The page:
Playing hide-and-seek with friends is an exciting game of chase and a little bit of sneakiness.
Now imagine playing hide-and-seek not with friends, but with a hibernating black bear weighing more than 300 pounds, with cubs in her care. Brad Crompton, a biologist with the Department of Wildlife Resources, and other biologists go into the wild several times each year seeking for these hiding bears.
More than five years ago, the DWR began placing radio collars on black bears to monitor population growth. Several times each year, biologists traverse the wild, looking for 13 of these bears to check on health, size and breeding. Using the information they gather, they can view trends in population growth. On March 3, Crompton, a team of biologists and students from the College of Eastern Utah searched outside of Price for one.
They started out from a dusty road on a cold Utah morning. The journey was going to be rugged, but more rugged than anyone expected. There was no trail and no one knew where the bear was hibernating. All Crompton knew was a plane arrayed with tracking equipment flew over earlier in the week and picked up the collar’s frequency in the cliffs.
[pullquote]”Our point is to teach the students that once humans have an impact on their environment,” Krum said, “they have a need to manage their environment.”[/pullquote]
The terrain was demanding. The team members climbed steep embankments of snow and traversed escarpments of loose gravel like billy goats. An E-TV reporter from Price even carried his camera and tripod with him the entire way, more than 10 miles. All for the hopes of finding a bear.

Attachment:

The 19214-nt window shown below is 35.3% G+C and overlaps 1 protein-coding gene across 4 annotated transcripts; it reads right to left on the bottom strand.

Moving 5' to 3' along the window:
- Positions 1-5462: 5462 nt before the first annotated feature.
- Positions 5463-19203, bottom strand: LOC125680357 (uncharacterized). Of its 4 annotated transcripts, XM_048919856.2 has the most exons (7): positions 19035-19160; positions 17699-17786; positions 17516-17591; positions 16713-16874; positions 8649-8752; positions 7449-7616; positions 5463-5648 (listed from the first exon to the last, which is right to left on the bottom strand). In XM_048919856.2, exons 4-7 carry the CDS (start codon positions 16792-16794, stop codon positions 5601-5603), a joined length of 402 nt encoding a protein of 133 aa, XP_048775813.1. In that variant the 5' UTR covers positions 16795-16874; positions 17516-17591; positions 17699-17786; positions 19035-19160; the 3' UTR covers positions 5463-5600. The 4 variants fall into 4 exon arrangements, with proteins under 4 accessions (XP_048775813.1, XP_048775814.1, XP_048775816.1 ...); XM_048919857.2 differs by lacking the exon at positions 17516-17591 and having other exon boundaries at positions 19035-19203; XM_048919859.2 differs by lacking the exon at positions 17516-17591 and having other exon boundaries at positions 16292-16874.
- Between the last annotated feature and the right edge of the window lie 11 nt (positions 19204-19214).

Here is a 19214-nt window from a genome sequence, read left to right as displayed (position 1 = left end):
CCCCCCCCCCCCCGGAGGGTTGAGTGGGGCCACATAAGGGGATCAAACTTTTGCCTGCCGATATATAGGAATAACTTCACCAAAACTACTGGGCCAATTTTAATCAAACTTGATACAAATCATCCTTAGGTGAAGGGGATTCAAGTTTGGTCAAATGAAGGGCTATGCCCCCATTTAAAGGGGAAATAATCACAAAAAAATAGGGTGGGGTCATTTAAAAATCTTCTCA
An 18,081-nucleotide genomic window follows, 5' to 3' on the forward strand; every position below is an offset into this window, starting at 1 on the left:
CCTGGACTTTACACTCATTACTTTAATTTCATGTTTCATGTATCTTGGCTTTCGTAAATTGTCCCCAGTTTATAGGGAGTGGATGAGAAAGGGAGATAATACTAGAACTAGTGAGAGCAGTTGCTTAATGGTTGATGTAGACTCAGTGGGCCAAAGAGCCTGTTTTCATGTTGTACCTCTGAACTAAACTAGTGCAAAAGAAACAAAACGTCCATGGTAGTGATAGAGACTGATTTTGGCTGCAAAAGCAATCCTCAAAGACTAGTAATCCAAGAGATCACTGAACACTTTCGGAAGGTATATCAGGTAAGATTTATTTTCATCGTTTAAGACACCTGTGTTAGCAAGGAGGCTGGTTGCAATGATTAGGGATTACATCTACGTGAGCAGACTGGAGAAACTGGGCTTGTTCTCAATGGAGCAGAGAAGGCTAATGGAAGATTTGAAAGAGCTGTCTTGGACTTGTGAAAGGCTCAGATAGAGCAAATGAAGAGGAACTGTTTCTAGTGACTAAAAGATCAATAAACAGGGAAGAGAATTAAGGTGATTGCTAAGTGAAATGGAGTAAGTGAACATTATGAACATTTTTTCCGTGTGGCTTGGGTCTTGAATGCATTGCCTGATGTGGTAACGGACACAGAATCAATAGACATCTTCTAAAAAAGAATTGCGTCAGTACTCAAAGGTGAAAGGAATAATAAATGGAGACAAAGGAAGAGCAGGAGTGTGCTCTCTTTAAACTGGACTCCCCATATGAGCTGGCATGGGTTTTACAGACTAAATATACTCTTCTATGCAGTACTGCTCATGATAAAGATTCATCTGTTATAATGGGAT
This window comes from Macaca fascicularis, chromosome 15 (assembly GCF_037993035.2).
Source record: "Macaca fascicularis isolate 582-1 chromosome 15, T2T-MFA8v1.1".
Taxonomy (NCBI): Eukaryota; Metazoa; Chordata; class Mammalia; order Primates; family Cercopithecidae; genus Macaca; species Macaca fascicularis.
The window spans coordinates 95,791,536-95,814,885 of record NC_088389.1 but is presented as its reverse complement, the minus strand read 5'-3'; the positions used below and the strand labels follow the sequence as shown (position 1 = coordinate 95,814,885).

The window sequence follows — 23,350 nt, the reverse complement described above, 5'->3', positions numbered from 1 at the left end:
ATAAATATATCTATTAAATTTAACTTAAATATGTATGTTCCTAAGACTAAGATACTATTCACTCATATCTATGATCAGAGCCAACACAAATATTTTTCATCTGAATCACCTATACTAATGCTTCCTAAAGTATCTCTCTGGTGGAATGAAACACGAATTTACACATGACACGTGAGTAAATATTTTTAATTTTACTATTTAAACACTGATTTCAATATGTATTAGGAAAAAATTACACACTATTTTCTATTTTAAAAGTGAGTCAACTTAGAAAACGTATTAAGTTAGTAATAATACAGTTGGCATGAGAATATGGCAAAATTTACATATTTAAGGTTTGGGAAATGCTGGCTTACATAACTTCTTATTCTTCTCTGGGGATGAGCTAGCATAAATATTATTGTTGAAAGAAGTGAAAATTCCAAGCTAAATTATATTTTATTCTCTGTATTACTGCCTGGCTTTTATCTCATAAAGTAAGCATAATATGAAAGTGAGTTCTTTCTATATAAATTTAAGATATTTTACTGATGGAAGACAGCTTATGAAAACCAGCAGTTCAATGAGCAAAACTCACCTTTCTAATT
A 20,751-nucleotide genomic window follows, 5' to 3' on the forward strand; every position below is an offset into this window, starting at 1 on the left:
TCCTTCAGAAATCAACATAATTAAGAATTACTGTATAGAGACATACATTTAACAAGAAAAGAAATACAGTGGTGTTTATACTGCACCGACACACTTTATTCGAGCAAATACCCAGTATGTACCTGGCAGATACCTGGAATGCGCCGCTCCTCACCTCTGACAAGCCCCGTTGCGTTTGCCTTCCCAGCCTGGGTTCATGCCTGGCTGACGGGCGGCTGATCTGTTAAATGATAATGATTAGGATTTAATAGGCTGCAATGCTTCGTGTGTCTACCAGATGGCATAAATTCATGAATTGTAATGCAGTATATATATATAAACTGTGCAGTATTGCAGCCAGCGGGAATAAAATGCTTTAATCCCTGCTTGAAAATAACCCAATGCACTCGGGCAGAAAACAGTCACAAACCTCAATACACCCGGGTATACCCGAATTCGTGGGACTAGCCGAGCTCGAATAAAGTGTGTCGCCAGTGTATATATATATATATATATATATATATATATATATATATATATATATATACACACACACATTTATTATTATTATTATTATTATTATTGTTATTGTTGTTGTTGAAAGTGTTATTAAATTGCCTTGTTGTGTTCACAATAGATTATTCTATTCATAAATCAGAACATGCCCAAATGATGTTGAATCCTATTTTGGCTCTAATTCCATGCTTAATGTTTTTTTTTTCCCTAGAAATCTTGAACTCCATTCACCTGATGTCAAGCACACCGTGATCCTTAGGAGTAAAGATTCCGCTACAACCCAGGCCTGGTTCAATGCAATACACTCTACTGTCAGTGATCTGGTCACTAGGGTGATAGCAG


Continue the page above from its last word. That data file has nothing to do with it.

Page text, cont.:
“The bears live in some fairly remote country,” Crompton said. “Most of the bears we go to require a snowmobile ride and snowshoes.”
Eleven a.m. was nearing and the team found a spot to rest while Crompton unsheathed his telemeter. A telemeter is an instrument used to detect proximity to a target, or in this case, the bear. The closer the target, the louder the telemeter beeps. Crompton held the instrument high in the air and slowly rotated it. And then, he heard a beep. A loud beep. He pointed the object where he presumed the signal was coming from. The beeps sounded louder.
The team pressed on and the terrain became more difficult. But Crompton and his team were not afraid. Brent Stettler, conservation outreach manager at DWR was grateful for the terrain. It could have been worse. It could have been a canyon. Stettler said canyons reflect the radio signal and make it extremely difficult to find the exact signal.
“It can be kind of a guessing game,” Stettler said.
On the team was Jon Krum, a biology professor from CEU, and a group of his students. His students were given the option to view the bears as an alternative to writing a paper for the class.
“My role is to provide them with opportunities to do something that they may never have a chance to do again,” Krum said.
Around noon, Crompton told the team to quiet down. They were nearing the den and he did not want anyone carelessly waking the bear. The whole trip would be a waste were that to happen.
And then, he found her. What they had all been waiting for. Armed with a syringe, Crompton scurried into the sleeping bear’s cave and shot the bear with tranquilizer. Down she went. Black bears are lethargic when woken from hibernation, so tranquilizing was not a problem.
Crompton inspected the bear and applied antibiotic to a wound developing from the radio collar. He then carried her two cubs out for the team to see and hold. They were small, probably five pounds. No larger than a large puppy, but certainly more feisty. Claws had developed and they were growling. They wanted to go back to their momma.
After Crompton inspected the health of the cubs and the sow, the team said good-bye to the little balls of fluff and the bigger ball of fluff and started the return journey. The next year, Crompton will return to the bear and her cubs to continue to monitor her health.
Krum said it’s good that people are making a positive impact on the environment. Crompton and other biologists make a constant effort to ensure safety for these bears.
“Our point is to teach the students that once humans have an impact on their environment,” Krum said, “they have a need to manage their environment.”